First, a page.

• I thought I would could measure and select what I chose to take in – however I do not live in a bubble. I live with others who have a right to listen to what they find edifying – and the political analysis on Insiders is very high quality. It is perfectly reasonable to want to listen to it.
  • There are particular people who I find very hard to listen to or read. Where possible, I can choose alternatives. When it is not, though, I need a way to deal with it, without letting it get to me. Absorb the information but not the emotion. I don’t know how to do this, but I need to work out how.
  • I have a responsibility to keep informed about key events, decisions and their effects, as I am part of this world. I need to work out how to use this information. Getting angry is a waste of energy – it is better placed in other ways.
  • Grumps are a pain – the world would be better if they did not exist, but it appears they do, and they have a fondness at times for our family – lucky us.

One thing has helped. I read To Kill a Mockingbird this week, as it formed part of the preparation for a writing course I am doing this weekend. This was the first time I had reread this novel since secondary school, and what an amazing book it is. In reading it, I was reminded time and again that many people are placed in situations where they are uncomfortable, unfairly treated, unable to defend themselves, or have the choice of whether or not they will become involved in other people’s problems. It is within these situations that people’s true characters are revealed. And these situations are fair more challenging than having to listen to political analysis, for heavens sakes.

So many quotes were applicable, but I will try to remember the following when I the news makes me grumpy:

  1. You never really understand a person until you consider things from his point of view…” – I must get over my preconceptions and look at what might have lead people involved to their particular action or stated position.
  2. “People generally see what they look for, and hear what they listen for.” – am I really taking in all the facts?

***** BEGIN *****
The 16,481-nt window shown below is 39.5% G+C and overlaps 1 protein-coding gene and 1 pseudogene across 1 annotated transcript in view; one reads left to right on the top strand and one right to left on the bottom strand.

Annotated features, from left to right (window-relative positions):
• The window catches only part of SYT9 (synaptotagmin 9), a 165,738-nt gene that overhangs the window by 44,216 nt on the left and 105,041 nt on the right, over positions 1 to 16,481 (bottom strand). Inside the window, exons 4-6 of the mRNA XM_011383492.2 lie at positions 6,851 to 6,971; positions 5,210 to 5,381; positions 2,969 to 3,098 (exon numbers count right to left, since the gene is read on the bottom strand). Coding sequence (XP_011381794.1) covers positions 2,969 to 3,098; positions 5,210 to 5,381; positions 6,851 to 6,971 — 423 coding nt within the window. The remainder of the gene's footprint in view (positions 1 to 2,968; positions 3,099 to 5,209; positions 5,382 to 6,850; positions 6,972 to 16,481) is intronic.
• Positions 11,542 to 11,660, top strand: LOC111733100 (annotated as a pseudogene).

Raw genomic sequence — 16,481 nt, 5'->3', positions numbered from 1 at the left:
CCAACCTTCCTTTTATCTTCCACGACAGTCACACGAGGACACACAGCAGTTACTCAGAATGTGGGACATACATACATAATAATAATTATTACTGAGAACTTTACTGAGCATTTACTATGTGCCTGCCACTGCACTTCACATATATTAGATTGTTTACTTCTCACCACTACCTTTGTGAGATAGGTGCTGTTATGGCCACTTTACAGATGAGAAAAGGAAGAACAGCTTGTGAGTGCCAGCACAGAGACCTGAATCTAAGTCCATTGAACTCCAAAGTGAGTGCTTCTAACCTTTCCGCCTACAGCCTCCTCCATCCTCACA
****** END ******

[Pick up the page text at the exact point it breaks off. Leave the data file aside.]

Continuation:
3. “There’s a lot of ugly things in this world, son. I wish I could keep ’em all away from you. That’s never possible.” – yes, at times I’d like to stick my head in the sand, and certainly protect my children from the terrible things happening in the world, but that isn’t possible. And it is our responsibility to know what is going on, what role we might be playing in it, or could play to make a positive difference. This requires knowledge and understanding – and information. 
  4. “No matter what anybody says to you, don’t you let ’em get your goat. Try fighting with your head for a change” – yes, yes, yes.
  5. “…Folks don’t like to have somebody around knowin’ more than they do. It aggravates ’em. You’re not gonna change any of them by talkin’ right, they’ve got to want to learn themselves, and when they don’t want to learn there’s nothing you can do but keep your mouth shut or talk their language.” – true. It’s a time to understand and make sense of, rather than launching into an argument.
  6. Things are always better in the morning.” – most important of all – and why I will finish this post now. Grumps tend to lose their grip when I am well rested, I find.Wishing you a wonderful and grump free weekend, too!

tumblr_mgfvqpCSGN1qzx53bo1_400(And a Johnny Depp photo and Capt Sparrow to finish with, because the quote is sort of relevant, and well, it’s Johnny Depp. Enough justification right there!)


2 thoughts on “Back down to earth